Depression poses heart risk for HIV patients: studyOct. 8, 2015, 10:21 AM
The first study to suggest that major depressive disorder (MDD) is an independent risk factor for heart failure in HIV-positive adults has been published in Circulation.
These results reinforce the importance of identifying and managing depression among HIV-positive patients, the study authors write.
Antiretroviral therapy (ART) has transformed HIV into a manageable, chronic disease, albeit one with numerous co-morbidities. For example, the risk for cardiovascular disease and heart failure is higher for HIV-positive adults compared to those without HIV.
Matthew Freiberg, M.D., associate professor of Cardiovascular Medicine at Vanderbilt, and colleagues at the University of Pittsburgh, used the Veterans Aging Cohort Study to assess the association between HIV, depression and the incidence of heart failure.
More than 80,000 participants were categorized into four groups: HIV-negative without MDD; HIV-negative with MDD; HIV-positive without MDD and HIV-positive with MDD. ICD-9 codes from medical records were used to determine MDD and heart failure.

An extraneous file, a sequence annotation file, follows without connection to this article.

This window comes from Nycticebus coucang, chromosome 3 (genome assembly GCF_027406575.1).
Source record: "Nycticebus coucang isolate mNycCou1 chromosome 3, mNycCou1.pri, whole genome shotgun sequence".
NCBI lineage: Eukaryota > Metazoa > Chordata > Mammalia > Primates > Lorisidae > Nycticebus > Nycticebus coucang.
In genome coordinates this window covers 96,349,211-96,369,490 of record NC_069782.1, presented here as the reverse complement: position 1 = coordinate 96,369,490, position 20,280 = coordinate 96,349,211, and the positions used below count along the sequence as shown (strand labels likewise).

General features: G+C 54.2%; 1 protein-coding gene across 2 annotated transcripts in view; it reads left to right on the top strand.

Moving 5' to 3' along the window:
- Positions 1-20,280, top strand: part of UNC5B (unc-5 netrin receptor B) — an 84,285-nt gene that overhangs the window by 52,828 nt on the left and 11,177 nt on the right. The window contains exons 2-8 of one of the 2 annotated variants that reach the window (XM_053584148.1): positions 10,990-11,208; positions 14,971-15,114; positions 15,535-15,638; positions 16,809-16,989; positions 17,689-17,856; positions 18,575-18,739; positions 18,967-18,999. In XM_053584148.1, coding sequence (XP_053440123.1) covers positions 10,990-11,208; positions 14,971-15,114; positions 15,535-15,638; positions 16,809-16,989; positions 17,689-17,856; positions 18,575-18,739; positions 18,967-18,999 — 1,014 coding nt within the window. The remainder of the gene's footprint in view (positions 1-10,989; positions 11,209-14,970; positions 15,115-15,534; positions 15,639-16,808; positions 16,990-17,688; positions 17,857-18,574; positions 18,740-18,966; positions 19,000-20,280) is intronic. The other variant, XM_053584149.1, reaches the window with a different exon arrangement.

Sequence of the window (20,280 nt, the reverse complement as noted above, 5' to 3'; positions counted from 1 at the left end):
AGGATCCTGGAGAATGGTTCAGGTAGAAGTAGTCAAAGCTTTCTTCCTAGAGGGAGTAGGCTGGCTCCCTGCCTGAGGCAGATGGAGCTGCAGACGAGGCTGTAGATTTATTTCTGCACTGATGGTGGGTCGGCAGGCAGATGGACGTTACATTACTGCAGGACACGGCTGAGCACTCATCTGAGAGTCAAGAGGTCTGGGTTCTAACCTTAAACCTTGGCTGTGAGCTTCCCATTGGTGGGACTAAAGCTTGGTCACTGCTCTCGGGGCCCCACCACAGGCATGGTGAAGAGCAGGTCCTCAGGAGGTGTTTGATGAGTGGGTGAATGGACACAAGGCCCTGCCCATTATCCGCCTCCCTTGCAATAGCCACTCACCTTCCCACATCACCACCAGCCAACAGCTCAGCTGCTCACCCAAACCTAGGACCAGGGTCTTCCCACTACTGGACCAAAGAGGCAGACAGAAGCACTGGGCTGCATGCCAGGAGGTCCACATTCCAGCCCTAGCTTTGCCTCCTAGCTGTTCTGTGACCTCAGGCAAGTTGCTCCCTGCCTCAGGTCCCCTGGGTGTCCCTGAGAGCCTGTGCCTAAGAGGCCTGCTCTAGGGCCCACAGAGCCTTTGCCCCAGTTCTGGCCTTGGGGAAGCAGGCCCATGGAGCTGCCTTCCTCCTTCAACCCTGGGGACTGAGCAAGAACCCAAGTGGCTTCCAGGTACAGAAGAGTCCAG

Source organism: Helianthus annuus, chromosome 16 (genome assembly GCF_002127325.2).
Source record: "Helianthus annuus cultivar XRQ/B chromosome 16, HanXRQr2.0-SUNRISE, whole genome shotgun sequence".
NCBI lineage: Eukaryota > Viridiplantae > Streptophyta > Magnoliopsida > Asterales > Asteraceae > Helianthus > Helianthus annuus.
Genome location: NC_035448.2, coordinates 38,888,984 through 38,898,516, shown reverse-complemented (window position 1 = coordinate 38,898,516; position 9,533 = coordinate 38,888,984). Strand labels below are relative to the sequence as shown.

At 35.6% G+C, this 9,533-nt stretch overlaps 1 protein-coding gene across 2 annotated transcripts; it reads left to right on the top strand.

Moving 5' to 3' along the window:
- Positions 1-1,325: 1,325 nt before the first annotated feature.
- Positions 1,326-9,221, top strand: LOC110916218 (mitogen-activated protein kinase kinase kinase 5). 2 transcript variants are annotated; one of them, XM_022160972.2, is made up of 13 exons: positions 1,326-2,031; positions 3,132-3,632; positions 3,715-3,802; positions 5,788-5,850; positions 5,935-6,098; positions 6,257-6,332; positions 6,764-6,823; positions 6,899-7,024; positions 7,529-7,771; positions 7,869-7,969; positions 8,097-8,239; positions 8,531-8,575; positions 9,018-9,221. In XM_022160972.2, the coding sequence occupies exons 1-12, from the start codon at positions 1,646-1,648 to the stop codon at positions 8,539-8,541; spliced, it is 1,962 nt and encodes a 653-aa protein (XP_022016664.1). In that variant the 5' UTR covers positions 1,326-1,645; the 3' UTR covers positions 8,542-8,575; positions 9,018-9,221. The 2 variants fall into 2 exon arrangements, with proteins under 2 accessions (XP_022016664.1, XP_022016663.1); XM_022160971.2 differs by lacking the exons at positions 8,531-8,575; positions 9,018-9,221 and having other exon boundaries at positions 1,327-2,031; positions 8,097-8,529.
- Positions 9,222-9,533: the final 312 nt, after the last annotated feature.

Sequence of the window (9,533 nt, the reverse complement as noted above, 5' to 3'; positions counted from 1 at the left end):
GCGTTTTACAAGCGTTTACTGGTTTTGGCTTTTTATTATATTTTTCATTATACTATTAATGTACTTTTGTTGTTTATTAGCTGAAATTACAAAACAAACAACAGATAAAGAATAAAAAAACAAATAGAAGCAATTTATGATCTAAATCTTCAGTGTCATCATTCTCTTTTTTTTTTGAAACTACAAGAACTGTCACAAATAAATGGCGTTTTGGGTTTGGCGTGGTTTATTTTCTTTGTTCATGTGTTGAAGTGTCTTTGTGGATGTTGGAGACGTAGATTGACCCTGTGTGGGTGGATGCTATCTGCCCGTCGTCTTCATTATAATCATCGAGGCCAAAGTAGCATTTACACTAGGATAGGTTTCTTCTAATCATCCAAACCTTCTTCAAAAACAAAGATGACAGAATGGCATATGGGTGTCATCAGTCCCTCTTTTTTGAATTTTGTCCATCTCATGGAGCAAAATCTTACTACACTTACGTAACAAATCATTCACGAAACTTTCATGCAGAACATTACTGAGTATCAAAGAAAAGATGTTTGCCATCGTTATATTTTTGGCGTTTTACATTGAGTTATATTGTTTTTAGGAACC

In the observational study, researchers followed the participants for 5.8 years and found that heart failure rates were highest among HIV-positive participants with MDD.
“As we understand how heart failure occurs, we know the building blocks: atherosclerosis, hypertension, but depression might be something people don’t think of as being a risk factor,” Freiberg said.
“Depression is relatively underdiagnosed because screening doesn’t always happen. If it’s really contributing to heart failure risk and we’re not doing anything about it, we’re missing a viable opportunity to try to minimize risk for something that costs an enormous amount of money and causes a lot of morbidity.”
According to Freiberg, the Veterans Affairs (VA), a national health care system, has the largest number of HIV-infected people in its care than any health care system in the country. As such, it provides a wealth of information on HIV in the United States. Because annual screening for depression is routinely administered to VA patients, it offers a unique place to study its effect on heart failure.
“You can learn a lot from a sample size this large,” Freiberg said. “We know that HIV-infected people have an increased risk of non-AIDS disease like heart disease and cancer, so the question is ‘what do we need to do to screen and take care of these people? What’s the right thing to do?’”
The study results suggest that MDD is a possible independent risk factor for heart failure among HIV-positive patients, reinforcing the importance of screening for and effectively managing depression among this patient population, the authors conclude.